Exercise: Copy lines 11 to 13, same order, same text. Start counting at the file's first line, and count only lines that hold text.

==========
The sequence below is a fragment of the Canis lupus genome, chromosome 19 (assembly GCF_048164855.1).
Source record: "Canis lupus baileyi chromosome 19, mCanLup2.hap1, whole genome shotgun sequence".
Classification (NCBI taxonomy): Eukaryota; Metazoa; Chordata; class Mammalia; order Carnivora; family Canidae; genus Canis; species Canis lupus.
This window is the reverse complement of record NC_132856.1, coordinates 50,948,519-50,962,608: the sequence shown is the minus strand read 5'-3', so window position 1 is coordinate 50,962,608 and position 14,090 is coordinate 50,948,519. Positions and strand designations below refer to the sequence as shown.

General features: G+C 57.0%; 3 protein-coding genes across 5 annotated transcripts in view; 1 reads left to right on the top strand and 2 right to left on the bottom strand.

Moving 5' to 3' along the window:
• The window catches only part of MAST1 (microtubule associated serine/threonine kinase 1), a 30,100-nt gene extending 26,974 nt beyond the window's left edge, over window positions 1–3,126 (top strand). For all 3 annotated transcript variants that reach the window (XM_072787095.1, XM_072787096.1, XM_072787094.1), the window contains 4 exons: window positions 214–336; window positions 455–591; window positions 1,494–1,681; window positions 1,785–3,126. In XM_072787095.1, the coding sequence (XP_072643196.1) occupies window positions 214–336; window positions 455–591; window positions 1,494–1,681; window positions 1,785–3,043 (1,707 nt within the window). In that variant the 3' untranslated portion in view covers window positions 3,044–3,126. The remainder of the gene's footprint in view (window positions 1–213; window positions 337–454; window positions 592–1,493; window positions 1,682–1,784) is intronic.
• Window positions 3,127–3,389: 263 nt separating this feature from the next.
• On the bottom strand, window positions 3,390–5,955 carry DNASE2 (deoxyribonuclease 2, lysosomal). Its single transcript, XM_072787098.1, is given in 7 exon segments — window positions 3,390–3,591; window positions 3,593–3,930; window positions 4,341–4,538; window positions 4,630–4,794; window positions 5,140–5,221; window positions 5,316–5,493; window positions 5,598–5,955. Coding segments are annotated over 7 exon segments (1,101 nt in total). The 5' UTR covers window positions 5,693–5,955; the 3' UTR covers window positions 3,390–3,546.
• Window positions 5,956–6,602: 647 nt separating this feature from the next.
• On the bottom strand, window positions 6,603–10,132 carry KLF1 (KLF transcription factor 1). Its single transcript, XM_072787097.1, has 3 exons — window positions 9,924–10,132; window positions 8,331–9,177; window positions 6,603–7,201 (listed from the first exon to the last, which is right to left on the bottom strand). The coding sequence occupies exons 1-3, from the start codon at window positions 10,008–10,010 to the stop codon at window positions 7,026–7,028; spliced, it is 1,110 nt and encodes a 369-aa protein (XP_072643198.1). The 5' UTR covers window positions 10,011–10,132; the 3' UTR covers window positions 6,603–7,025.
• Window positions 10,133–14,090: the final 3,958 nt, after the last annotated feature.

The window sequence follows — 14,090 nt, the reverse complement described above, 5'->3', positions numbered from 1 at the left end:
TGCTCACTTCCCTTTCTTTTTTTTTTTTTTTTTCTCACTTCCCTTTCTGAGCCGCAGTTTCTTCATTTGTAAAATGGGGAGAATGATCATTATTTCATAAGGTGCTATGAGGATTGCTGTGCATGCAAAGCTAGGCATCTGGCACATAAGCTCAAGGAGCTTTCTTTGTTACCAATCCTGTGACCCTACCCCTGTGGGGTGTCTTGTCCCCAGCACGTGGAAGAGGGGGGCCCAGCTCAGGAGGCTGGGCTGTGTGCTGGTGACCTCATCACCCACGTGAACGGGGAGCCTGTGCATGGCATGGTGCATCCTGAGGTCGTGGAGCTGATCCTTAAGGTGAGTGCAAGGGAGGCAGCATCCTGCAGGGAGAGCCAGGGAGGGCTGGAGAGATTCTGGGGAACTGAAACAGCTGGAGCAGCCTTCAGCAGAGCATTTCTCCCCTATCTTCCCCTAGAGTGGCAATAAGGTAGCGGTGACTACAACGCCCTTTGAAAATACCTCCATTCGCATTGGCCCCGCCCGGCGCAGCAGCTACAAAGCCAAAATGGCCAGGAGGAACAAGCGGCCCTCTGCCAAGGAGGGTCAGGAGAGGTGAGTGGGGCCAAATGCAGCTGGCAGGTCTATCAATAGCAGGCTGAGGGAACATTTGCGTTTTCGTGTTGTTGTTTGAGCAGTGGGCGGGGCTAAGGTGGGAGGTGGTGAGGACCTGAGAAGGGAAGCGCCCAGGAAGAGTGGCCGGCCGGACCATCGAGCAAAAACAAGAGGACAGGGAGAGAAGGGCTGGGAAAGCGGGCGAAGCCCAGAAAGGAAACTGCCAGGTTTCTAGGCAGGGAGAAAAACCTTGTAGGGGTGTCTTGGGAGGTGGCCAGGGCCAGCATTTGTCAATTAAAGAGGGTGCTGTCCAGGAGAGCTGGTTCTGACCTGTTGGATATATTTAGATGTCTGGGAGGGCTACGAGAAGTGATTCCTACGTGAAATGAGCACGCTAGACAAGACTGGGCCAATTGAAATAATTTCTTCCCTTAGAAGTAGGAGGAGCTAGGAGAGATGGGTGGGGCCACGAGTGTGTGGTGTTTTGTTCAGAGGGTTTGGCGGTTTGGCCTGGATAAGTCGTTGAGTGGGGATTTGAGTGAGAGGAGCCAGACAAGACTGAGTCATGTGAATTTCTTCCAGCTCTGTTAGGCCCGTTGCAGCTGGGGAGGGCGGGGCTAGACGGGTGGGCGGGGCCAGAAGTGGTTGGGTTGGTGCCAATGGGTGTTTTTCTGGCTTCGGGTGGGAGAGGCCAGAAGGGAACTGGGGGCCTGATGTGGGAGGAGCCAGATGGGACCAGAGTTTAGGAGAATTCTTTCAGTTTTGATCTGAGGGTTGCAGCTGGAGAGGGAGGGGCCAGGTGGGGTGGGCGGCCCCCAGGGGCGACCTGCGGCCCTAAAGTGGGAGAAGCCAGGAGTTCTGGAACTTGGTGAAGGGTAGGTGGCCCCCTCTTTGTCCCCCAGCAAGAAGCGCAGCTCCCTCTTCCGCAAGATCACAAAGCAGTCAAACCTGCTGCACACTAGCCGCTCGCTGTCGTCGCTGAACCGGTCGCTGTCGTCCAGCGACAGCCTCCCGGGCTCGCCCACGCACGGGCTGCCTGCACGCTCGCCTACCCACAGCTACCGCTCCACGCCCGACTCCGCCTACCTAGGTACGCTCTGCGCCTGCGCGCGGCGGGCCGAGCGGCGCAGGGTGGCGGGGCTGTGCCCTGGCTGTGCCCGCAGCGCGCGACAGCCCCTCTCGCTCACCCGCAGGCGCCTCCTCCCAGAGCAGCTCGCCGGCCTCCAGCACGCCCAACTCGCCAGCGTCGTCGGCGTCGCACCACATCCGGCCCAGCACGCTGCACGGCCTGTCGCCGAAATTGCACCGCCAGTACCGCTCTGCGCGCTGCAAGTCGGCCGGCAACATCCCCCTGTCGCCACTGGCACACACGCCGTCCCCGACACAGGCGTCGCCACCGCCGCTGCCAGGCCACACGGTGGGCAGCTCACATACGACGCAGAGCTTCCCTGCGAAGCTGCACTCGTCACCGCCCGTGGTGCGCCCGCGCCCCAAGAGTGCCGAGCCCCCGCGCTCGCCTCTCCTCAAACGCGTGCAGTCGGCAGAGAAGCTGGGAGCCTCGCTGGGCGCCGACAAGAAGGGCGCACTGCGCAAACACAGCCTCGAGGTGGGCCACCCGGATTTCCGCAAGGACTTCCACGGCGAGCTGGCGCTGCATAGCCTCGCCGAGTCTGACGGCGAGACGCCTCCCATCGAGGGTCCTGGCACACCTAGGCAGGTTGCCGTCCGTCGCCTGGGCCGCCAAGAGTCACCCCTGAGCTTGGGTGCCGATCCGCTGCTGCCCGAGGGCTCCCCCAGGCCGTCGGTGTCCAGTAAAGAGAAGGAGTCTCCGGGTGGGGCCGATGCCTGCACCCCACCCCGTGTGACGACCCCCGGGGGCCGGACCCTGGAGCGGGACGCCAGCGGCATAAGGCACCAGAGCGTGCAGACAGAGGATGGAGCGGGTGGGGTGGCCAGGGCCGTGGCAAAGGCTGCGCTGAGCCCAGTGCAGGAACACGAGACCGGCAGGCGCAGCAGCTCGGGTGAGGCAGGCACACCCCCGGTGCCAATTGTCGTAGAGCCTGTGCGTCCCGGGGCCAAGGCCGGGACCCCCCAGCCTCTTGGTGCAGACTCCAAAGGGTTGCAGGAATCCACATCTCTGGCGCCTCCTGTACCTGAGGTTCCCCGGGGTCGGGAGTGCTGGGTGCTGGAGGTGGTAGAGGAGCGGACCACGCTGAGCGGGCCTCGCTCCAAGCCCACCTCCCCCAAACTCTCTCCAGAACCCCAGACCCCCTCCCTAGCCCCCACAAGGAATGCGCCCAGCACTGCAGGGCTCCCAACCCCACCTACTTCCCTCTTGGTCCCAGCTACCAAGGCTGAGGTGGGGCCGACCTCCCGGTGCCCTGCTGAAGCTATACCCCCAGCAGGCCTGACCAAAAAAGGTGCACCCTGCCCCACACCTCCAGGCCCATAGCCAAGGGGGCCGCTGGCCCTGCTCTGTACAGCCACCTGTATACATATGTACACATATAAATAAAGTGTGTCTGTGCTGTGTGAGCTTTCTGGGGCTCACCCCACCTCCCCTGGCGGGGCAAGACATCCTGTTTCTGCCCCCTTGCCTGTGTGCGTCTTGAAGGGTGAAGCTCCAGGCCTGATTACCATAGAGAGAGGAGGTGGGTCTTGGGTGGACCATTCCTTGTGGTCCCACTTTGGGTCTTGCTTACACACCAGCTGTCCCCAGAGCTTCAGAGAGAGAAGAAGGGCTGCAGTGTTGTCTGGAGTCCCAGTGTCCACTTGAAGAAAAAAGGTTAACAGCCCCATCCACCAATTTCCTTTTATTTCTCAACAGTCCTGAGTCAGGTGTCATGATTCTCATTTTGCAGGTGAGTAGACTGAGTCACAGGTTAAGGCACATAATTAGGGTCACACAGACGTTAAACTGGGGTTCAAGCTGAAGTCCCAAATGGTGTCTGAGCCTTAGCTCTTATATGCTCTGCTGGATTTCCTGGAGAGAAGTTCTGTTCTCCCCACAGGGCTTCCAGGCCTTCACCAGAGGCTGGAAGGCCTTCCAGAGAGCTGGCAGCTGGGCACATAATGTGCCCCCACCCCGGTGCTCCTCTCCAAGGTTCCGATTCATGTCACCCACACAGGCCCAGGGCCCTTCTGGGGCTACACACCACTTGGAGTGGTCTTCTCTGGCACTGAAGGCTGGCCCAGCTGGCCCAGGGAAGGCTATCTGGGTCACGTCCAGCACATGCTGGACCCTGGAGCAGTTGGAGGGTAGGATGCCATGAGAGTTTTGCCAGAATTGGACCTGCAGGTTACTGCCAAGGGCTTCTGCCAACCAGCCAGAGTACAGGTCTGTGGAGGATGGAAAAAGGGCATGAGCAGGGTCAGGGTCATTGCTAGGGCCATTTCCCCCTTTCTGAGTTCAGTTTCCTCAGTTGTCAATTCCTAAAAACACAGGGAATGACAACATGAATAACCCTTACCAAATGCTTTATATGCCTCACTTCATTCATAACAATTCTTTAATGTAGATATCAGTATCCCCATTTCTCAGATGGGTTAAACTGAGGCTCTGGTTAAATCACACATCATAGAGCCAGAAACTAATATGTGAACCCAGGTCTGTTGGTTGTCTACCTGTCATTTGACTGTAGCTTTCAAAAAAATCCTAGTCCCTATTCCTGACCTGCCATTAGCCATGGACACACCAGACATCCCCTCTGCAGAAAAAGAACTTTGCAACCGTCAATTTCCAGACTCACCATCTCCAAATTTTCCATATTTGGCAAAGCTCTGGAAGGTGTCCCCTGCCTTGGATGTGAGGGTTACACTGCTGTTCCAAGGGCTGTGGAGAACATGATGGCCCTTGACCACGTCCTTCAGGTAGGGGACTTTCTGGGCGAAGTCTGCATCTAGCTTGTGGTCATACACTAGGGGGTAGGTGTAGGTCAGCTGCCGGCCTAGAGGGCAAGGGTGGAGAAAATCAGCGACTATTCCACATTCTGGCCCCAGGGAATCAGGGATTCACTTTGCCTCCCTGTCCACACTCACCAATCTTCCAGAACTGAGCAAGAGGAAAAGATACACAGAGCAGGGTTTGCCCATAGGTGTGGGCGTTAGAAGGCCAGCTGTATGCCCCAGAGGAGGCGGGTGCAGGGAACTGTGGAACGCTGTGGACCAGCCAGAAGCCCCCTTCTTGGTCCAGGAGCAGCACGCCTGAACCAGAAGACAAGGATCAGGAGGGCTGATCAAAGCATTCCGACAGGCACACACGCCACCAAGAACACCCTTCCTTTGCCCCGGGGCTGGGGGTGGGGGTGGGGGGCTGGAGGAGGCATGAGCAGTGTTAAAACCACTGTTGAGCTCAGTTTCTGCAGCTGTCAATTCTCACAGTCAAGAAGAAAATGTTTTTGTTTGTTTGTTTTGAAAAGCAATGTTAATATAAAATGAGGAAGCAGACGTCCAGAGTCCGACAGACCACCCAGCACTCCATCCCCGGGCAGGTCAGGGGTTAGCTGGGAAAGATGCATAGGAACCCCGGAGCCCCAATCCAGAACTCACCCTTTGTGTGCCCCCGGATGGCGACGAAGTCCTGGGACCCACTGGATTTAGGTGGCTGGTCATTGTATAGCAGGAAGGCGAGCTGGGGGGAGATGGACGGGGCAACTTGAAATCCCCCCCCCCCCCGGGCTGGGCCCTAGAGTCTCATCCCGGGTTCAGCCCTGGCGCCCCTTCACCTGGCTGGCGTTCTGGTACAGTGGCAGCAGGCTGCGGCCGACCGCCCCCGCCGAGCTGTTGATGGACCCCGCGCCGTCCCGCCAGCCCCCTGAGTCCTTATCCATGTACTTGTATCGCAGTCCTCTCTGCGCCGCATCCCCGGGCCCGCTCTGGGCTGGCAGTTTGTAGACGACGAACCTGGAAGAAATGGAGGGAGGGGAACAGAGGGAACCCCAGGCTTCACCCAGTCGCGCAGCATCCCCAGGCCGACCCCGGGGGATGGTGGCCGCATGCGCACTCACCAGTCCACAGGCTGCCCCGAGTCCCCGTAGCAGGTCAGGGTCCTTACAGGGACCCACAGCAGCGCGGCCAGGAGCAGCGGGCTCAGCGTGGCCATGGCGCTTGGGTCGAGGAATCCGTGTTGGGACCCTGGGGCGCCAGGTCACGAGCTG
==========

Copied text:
• On the bottom strand, window positions 6,603–10,132 carry KLF1 (KLF transcription factor 1). Its single transcript, XM_072787097.1, has 3 exons — window positions 9,924–10,132; window positions 8,331–9,177; window positions 6,603–7,201 (listed from the first exon to the last, which is right to left on the bottom strand). The coding sequence occupies exons 1-3, from the start codon at window positions 10,008–10,010 to the stop codon at window positions 7,026–7,028; spliced, it is 1,110 nt and encodes a 369-aa protein (XP_072643198.1). The 5' UTR covers window positions 10,011–10,132; the 3' UTR covers window positions 6,603–7,025.
• Window positions 10,133–14,090: the final 3,958 nt, after the last annotated feature.

The window sequence follows — 14,090 nt, the reverse complement described above, 5'->3', positions numbered from 1 at the left end: